In a joint statement issued on July 10, the American Academy of Pediatrics (AAP), American Federation of Teachers (AFT), National Education Association (NEA) and AASA, The School Superintendents Association, laid out the reasons why they feel it is critical for kids to return to school this fall.
“We recognize that children learn best when physically present in the classroom,” the statement read. “But children get much more than academics at school. They also learn social and emotional skills at school, get healthy meals and exercise, mental health support and other services that cannot be easily replicated online.”
Likewise, children benefit from extracurricular activities, such as sports, dance, music, robotics and more, in ways that cannot be replicated online. Giving children the opportunity to vent pent-up energy and exercise their bodies and brains in ways that are fun, socially engaging and communal is vitally important to their mental and physical well-being.
But the concern surrounding the coronavirus is real and multi-faceted.
While parents and educators agree that children need to return to school and extracurricular activities, the challenge of keeping everyone safe cannot be denied. The Centers for Disease Control and Prevention as well as the AAP have published detailed guidelines for this purpose, but when preparing children to return to school and fun this fall, parents can keep it simple.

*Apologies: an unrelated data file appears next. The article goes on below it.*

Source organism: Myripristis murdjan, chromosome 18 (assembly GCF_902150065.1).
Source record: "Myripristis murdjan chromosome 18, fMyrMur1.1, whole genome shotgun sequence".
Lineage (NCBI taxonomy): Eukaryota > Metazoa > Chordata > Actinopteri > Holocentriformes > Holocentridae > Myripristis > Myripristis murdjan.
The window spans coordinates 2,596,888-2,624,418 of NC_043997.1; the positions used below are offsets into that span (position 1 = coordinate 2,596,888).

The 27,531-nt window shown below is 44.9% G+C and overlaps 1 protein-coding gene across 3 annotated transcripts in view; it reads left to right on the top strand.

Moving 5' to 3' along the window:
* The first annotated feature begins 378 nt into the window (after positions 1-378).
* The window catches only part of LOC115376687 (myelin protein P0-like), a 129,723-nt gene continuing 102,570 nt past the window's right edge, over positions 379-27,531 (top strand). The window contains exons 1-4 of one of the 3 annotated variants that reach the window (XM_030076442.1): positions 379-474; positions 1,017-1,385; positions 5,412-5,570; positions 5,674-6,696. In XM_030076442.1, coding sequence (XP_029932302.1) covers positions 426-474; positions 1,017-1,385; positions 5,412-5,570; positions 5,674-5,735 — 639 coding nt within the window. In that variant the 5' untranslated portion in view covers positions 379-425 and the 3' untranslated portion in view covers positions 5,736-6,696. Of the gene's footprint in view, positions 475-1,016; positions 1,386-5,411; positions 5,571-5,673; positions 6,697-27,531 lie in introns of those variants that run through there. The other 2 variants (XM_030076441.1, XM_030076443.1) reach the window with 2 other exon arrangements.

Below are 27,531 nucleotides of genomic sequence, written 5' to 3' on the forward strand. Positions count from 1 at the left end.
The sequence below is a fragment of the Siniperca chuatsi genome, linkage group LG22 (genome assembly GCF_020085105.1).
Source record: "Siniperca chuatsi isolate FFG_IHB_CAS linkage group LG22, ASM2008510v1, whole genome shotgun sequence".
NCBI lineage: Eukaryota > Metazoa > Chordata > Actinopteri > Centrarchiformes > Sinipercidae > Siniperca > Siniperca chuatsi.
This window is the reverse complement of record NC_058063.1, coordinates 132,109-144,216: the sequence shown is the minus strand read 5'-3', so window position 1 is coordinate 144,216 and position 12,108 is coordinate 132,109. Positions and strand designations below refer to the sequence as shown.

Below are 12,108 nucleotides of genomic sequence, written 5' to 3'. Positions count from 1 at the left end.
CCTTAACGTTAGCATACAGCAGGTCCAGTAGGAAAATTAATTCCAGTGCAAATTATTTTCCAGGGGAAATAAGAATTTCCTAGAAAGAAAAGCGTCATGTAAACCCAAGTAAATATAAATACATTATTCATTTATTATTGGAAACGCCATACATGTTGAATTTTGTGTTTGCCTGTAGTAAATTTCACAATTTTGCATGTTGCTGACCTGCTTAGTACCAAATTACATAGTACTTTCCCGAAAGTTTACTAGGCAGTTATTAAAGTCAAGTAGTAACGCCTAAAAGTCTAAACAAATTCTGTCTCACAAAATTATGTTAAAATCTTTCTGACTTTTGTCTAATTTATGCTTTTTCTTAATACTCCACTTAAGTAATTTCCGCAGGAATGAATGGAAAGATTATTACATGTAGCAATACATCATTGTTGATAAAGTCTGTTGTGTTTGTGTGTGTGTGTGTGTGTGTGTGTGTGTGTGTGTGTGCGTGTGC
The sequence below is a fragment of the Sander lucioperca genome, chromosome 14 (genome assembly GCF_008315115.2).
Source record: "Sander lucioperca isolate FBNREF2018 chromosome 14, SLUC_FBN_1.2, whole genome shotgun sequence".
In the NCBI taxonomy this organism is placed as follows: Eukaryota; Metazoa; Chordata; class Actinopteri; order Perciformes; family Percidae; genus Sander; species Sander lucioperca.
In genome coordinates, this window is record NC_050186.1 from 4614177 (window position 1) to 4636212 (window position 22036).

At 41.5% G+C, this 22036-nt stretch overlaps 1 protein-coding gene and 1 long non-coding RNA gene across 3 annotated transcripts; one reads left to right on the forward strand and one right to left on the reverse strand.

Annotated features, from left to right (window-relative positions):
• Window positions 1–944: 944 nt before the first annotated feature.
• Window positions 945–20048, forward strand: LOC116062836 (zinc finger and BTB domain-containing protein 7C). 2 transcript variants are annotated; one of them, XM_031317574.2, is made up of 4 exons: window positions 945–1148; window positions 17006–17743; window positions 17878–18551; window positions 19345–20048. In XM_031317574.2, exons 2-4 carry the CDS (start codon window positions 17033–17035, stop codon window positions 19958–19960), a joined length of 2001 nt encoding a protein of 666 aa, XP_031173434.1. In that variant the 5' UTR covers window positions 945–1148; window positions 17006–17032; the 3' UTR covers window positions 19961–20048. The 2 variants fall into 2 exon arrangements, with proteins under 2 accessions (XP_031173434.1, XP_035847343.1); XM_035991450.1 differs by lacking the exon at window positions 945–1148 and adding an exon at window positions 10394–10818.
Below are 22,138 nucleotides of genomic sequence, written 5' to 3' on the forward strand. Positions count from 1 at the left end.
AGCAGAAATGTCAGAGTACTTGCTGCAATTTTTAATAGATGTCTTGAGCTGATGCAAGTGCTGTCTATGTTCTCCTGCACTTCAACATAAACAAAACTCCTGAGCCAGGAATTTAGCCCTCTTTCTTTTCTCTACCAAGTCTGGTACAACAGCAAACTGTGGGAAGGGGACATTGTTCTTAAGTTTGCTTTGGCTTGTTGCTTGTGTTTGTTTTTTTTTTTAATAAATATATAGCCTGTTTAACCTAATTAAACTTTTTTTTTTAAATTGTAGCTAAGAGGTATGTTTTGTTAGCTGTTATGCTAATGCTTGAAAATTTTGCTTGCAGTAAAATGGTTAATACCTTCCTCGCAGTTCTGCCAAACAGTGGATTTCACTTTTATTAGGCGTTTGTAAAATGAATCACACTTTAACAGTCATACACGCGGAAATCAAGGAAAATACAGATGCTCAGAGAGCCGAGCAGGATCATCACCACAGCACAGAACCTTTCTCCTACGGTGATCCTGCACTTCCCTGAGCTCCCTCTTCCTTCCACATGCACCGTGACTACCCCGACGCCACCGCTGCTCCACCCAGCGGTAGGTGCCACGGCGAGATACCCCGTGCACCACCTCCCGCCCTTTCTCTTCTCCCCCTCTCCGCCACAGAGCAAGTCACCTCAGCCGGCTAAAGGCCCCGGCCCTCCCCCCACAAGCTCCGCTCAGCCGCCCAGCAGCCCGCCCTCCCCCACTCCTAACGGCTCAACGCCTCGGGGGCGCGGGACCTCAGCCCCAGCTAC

Step 1: Have an age-appropriate talk about how this fall is different. Your children have been dealing with implications of the coronavirus since last March, but a return to school and after-school hobbies may make them think that everything is back to normal. Reminding them that an “ounce of prevention is worth a pound of cure” may help ward off not only coronavirus but all the other communicable ailments that crop up each school year.
Step 2: Remind your child that now more than ever it’s important to keep their hands to themselves and to refrain from touching their face as much as possible. Likewise, it’s vital for them to wash their hands after using the restroom or using a tissue to catch a sneeze or cough, and before they eat. When they can’t wash, properly applying hand sanitizer is the next best option. Just be sure they know how to apply the product so that they achieve its full protection.
Step 3: Despite what you’ve always told them, now is not the time to share. The AAP advises that children avoid sharing electronic devices, toys, books, games and learning aids. No sharing also applies to food and drink.
Step 4: Shop for some new supplies. Let your child pick out a few favorite, reusable masks. Make sure to shop as soon as possible if you are ordering online. In addition to masks, add a small pack of wipes, hand sanitizer and tissues to your child’s backpack and sports or dance bag.
Step 5: Remind your children of those things that are so easy to forget, such as sneezing or coughing into a tissue or their elbow rather than their hand; giving air hugs rather than real ones; and cleaning up after themselves. Finally, remind them that everyone is in the same boat. We’re all feeling a bit confused, overwhelmed and sad that things aren’t “back to normal” yet. It’s OK to ask for help whether in their studies, their hobbies, or in adjusting to the many changes caused by the coronavirus.